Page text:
While there seems to be no clear correlation between the beginning of the PHBM program in 2008 and the mass return of migrants it is, however, clear that the program has been perceived by them as a great opportunity to make money from the skills they obtained in Lampung while re-establishing themselves in West Java. The Mt Sawal region has since developed into the coffee hub of West Java with a very well developed market. Here we can see a clear link between the return of migrants and the rapid expansion of land under coffee cultivation during the last two decades. People converted their mixed tree gardens into coffee gardens; those who weren’t migrants learned from those who were.
This extra study clearly shows that farmers from Rajadesa who are involved in the PHBM scheme in Panjalu are the wealthiest community members, having accumulated capital through migration to Lampung that enabled them to buy use rights from poorer community members.
What also makes access to land easier are the strong ties within farmers’ groups. Indeed, when Perhutani makes state-owned land available for cultivation those who get the information first are usually the leaders of the farmers’ groups, who will talk about it with their members, forming a closed circle were information about land availability is not given to everyone. If a member of a farmers’ group wants to exploit a new piece of land he can also count on collective support from the other members who will help him to clear it. During our field research, we discovered that in some hamlets in the village of Purwaraja almost everyone was involved in the scheme while in others people barely knew about it because they were not connected to a farmers’ group.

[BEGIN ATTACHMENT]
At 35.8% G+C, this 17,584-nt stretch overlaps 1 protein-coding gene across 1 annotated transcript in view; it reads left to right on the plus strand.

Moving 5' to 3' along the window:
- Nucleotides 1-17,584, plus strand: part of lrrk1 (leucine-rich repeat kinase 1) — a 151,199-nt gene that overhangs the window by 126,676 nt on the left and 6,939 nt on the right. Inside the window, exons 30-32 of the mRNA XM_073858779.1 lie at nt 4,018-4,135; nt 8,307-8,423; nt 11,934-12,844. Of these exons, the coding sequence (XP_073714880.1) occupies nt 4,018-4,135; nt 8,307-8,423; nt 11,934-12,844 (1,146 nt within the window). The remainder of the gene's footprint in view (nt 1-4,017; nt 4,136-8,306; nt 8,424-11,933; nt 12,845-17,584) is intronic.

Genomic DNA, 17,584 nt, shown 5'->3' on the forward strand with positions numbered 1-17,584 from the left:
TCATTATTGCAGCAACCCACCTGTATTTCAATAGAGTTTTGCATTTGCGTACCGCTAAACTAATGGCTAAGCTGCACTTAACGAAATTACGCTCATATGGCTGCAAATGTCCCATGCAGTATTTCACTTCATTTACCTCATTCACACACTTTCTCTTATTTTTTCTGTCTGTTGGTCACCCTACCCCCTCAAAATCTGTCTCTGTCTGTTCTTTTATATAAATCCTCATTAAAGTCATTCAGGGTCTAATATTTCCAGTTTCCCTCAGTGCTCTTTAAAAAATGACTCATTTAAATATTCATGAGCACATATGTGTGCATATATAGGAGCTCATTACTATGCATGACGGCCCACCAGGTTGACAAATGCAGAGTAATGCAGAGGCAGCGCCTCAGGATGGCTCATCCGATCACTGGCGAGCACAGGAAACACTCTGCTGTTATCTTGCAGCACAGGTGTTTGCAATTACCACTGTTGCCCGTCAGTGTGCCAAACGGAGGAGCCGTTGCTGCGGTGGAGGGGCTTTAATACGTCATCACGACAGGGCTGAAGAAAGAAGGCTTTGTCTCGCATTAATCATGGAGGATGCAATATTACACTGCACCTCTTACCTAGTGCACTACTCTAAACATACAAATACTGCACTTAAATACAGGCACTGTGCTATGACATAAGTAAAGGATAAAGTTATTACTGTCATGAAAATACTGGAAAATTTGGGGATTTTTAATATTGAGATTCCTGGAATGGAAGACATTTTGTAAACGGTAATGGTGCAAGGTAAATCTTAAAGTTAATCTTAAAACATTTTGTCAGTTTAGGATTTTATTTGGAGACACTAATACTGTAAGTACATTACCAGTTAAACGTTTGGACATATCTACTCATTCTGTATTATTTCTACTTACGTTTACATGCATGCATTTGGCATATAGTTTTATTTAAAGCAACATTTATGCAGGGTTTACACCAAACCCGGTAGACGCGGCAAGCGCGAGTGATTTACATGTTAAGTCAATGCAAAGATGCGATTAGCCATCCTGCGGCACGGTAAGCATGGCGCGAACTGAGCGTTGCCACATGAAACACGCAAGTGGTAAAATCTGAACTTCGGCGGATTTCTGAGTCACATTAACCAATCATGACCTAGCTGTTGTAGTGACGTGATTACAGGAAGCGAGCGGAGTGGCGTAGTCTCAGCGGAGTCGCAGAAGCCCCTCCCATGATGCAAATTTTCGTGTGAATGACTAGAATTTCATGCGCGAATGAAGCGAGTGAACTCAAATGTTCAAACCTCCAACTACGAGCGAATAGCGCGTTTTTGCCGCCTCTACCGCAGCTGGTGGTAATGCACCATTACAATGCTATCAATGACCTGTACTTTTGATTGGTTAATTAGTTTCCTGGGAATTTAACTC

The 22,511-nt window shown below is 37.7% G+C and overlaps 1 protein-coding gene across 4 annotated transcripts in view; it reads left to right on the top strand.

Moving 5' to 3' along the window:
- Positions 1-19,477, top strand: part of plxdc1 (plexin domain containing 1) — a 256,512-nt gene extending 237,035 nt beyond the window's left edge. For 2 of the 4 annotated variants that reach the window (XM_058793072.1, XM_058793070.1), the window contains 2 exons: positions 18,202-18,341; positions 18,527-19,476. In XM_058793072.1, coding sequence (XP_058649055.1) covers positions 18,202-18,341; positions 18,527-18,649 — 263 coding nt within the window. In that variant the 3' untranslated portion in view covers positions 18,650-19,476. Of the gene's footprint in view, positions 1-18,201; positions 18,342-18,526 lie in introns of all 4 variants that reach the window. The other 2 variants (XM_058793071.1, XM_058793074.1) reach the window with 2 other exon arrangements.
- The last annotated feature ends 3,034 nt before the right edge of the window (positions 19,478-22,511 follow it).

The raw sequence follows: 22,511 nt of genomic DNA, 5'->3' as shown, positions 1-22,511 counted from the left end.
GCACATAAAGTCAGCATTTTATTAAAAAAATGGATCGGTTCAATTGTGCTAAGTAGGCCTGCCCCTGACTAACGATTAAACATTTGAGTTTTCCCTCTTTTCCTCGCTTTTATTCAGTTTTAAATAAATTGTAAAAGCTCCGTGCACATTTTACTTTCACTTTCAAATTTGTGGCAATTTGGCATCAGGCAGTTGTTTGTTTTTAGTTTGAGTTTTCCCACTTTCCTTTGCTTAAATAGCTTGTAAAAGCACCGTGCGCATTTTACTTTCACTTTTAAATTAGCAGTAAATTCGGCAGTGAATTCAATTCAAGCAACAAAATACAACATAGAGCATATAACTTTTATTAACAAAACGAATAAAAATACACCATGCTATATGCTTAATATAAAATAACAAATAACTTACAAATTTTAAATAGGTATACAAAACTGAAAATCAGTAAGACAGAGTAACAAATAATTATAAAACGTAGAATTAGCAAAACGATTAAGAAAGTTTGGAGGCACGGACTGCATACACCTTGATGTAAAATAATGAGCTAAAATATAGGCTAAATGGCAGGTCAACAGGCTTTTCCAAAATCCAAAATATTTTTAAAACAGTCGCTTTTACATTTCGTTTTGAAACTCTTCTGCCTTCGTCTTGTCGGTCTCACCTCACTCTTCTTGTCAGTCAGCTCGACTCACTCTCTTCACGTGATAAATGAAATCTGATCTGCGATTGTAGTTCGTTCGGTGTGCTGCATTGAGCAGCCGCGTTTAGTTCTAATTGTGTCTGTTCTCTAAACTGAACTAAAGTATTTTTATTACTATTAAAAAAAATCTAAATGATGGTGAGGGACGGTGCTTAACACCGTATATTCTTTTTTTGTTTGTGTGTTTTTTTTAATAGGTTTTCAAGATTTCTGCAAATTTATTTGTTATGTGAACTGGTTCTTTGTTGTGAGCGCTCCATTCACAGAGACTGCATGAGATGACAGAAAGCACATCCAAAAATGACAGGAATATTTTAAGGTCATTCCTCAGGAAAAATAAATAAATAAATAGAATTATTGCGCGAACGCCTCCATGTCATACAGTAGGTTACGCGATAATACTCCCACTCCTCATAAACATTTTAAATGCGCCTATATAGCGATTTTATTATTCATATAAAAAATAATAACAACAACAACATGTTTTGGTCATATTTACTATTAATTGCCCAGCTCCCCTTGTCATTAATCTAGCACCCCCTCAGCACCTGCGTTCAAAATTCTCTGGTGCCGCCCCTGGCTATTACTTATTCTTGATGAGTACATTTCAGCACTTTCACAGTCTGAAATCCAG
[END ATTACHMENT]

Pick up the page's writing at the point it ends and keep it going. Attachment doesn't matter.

Officially, farmers involved in the PHBM scheme are granted a use right (‘hak guna’) in return for which they are committed to provide a share of 25% of their annual production. Twenty percent (20%) is meant to return to Perhutani while the other 5% is supposed to be distributed among farmers’ groups and the village administration. However, according to interviews with people in the scheme it seems that the official benefit-sharing mechanism was not strictly followed and Perhutani wasn’t monitoring it. People often complained that they needed to pay a range of others along the way, including extra village institutions and individuals.
Furthermore, the interviewees also complained that the amount they had to pay to Perhutani was too high and was profiting a lot of others, not the farmers themselves. From the 75% of production income that the farmers kept, they needed to reinvest at least 50% to maintain the system, including buying fertilizers. As a result, there were admissions that they were not declaring the full amount of their yields even though they usually agreed that it was appropriate that they pay rent for the land.
While the farmers were often asked to join meetings organized by Perhutani, the discussions were usually only related to benefit-sharing and book-keeping issues and how to manage the pine trees that were also under the ownership of Perhutani.
This work is linked to the CGIAR Research Program on Forest, Trees and Agroforestry